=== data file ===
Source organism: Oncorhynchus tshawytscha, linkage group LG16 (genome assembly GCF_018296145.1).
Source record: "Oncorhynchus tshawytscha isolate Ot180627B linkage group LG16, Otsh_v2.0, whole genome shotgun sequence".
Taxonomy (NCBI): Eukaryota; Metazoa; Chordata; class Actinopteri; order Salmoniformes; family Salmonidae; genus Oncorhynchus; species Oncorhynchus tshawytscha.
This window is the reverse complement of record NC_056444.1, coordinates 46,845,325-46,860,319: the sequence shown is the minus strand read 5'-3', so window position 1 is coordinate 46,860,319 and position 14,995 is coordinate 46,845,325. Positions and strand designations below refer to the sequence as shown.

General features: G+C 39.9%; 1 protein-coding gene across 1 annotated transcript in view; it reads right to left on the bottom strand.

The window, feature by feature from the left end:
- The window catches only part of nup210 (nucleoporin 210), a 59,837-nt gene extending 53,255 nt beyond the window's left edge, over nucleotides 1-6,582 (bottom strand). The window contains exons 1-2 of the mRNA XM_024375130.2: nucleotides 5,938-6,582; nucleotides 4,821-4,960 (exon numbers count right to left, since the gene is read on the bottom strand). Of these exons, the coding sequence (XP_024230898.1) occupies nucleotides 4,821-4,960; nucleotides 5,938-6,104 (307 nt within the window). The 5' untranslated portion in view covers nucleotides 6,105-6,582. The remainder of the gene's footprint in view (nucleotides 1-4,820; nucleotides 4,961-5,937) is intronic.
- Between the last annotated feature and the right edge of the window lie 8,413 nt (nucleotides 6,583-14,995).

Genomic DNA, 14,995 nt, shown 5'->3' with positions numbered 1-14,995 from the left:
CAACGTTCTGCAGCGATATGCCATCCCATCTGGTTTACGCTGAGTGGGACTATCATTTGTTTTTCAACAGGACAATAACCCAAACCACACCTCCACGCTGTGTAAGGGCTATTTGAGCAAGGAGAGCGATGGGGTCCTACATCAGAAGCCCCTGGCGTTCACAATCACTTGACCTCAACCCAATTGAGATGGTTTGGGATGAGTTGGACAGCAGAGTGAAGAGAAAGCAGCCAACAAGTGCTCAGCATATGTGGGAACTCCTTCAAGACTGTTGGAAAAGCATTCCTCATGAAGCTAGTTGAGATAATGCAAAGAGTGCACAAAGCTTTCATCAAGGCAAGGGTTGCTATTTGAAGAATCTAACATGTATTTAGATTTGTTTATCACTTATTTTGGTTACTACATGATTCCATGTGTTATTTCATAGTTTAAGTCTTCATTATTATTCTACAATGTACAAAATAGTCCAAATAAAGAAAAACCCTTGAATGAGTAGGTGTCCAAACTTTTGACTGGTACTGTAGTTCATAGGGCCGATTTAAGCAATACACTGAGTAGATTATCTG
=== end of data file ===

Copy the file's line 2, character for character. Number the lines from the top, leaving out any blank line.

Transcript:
Source record: "Oncorhynchus tshawytscha isolate Ot180627B linkage group LG16, Otsh_v2.0, whole genome shotgun sequence".